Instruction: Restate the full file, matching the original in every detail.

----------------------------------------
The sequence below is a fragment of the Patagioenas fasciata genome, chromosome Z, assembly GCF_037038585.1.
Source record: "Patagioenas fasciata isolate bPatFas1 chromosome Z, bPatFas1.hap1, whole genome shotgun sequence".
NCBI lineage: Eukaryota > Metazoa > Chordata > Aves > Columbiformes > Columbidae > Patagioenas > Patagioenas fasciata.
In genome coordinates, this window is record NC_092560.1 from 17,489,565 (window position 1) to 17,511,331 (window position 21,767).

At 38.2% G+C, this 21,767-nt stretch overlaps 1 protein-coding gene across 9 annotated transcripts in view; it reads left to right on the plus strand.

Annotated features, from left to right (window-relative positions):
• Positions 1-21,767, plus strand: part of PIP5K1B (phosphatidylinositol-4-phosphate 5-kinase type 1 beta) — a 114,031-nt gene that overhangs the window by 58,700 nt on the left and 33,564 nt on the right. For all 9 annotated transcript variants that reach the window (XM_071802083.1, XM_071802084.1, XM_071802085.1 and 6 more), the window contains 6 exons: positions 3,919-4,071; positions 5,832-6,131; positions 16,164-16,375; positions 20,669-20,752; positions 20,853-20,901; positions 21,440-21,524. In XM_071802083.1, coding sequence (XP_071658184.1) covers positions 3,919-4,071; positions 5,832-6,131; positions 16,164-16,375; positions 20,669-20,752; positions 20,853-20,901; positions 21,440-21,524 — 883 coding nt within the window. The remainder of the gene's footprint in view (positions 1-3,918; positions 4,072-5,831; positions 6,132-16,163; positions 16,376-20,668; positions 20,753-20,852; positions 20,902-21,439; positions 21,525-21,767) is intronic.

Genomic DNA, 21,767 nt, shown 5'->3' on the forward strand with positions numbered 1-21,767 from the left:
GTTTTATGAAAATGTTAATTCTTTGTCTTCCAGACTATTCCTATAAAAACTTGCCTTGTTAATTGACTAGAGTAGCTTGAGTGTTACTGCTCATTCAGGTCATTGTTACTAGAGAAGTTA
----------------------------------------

The sequence below is a fragment of the Patagioenas fasciata genome, chromosome Z, assembly GCF_037038585.1.
Source record: "Patagioenas fasciata isolate bPatFas1 chromosome Z, bPatFas1.hap1, whole genome shotgun sequence".
NCBI lineage: Eukaryota > Metazoa > Chordata > Aves > Columbiformes > Columbidae > Patagioenas > Patagioenas fasciata.
In genome coordinates, this window is record NC_092560.1 from 17,489,565 (window position 1) to 17,511,331 (window position 21,767).

At 38.2% G+C, this 21,767-nt stretch overlaps 1 protein-coding gene across 9 annotated transcripts in view; it reads left to right on the plus strand.

Annotated features, from left to right (window-relative positions):
• Positions 1-21,767, plus strand: part of PIP5K1B (phosphatidylinositol-4-phosphate 5-kinase type 1 beta) — a 114,031-nt gene that overhangs the window by 58,700 nt on the left and 33,564 nt on the right. For all 9 annotated transcript variants that reach the window (XM_071802083.1, XM_071802084.1, XM_071802085.1 and 6 more), the window contains 6 exons: positions 3,919-4,071; positions 5,832-6,131; positions 16,164-16,375; positions 20,669-20,752; positions 20,853-20,901; positions 21,440-21,524. In XM_071802083.1, coding sequence (XP_071658184.1) covers positions 3,919-4,071; positions 5,832-6,131; positions 16,164-16,375; positions 20,669-20,752; positions 20,853-20,901; positions 21,440-21,524 — 883 coding nt within the window. The remainder of the gene's footprint in view (positions 1-3,918; positions 4,072-5,831; positions 6,132-16,163; positions 16,376-20,668; positions 20,753-20,852; positions 20,902-21,439; positions 21,525-21,767) is intronic.

Genomic DNA, 21,767 nt, shown 5'->3' on the forward strand with positions numbered 1-21,767 from the left:
GTTTTATGAAAATGTTAATTCTTTGTCTTCCAGACTATTCCTATAAAAACTTGCCTTGTTAATTGACTAGAGTAGCTTGAGTGTTACTGCTCATTCAGGTCATTGTTACTAGAGAAGTTA